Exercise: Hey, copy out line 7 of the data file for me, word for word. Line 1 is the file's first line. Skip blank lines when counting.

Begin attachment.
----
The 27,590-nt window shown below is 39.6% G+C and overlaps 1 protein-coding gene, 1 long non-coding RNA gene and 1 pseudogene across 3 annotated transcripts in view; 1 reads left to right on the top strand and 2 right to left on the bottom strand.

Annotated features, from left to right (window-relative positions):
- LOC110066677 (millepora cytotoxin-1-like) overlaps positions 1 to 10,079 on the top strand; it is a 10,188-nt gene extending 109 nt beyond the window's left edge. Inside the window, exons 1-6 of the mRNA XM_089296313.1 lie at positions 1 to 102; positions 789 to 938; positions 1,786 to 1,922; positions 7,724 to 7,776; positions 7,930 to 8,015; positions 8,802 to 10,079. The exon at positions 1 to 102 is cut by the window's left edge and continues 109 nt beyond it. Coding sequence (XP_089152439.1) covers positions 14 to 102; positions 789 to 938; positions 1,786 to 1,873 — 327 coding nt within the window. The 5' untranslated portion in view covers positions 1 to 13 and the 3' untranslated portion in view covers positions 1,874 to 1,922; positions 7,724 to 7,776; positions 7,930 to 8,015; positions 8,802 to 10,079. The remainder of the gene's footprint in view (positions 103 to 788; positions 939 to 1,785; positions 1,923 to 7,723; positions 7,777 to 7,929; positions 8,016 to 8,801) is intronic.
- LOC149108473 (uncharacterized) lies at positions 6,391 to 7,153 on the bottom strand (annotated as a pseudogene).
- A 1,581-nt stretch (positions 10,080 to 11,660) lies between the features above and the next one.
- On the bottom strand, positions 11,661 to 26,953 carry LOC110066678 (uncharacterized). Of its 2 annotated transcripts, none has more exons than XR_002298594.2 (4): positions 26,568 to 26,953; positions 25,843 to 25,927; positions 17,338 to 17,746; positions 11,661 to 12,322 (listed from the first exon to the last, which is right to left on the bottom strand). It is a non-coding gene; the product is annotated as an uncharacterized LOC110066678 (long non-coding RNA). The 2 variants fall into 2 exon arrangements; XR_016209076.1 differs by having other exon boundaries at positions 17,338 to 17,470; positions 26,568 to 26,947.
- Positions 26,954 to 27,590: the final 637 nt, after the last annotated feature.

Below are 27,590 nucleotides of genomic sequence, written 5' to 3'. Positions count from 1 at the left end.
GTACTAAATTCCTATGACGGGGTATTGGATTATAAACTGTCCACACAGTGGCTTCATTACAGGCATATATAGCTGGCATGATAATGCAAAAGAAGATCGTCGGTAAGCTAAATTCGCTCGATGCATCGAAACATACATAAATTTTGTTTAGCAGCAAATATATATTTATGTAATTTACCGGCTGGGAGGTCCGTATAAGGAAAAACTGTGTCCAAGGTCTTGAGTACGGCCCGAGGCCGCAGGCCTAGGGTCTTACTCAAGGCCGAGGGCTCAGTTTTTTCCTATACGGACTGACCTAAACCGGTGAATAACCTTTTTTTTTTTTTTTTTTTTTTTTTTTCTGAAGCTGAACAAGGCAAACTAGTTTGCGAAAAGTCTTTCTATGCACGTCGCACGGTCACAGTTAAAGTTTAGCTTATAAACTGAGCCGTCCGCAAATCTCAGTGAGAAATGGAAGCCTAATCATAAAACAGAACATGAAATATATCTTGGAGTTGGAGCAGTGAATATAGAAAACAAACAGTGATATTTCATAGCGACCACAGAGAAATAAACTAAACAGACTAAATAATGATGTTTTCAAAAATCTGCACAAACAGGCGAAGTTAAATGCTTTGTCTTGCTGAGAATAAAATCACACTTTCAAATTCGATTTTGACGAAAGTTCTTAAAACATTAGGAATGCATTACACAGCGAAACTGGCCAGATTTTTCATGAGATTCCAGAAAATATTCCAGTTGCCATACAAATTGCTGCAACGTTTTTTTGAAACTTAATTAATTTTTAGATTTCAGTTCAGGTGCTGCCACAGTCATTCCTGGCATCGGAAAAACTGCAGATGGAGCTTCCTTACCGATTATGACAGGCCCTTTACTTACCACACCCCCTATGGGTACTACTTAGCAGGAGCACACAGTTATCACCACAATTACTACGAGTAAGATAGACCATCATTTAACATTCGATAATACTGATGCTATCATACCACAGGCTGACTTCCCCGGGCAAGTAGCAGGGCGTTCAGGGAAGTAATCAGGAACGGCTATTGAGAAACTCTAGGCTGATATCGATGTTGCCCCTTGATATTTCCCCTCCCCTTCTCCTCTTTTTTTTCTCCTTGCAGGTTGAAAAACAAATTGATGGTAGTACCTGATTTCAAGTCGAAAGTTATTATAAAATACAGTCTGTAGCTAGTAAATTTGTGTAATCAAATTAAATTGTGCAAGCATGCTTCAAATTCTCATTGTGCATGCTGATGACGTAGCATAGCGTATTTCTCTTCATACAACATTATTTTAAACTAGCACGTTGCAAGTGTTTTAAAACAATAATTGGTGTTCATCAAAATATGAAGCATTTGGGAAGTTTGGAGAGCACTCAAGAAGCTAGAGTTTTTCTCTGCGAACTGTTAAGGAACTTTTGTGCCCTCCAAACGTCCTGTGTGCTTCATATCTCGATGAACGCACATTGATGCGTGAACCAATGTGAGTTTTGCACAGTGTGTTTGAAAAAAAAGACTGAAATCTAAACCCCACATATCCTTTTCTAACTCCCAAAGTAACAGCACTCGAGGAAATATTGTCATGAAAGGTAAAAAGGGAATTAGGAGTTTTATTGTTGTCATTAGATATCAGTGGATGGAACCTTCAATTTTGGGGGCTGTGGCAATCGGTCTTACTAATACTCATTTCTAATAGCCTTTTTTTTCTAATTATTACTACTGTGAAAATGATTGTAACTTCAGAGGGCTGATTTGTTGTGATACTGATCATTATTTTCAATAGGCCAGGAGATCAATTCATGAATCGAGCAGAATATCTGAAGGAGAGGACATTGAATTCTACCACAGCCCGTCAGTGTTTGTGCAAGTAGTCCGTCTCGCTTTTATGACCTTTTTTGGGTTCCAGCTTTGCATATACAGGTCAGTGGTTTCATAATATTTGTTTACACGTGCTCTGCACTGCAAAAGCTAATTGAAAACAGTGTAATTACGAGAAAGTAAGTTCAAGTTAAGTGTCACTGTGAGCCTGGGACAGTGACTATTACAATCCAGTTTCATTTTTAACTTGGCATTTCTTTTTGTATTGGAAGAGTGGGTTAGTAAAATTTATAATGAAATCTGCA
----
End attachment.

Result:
- Positions 26,954 to 27,590: the final 637 nt, after the last annotated feature.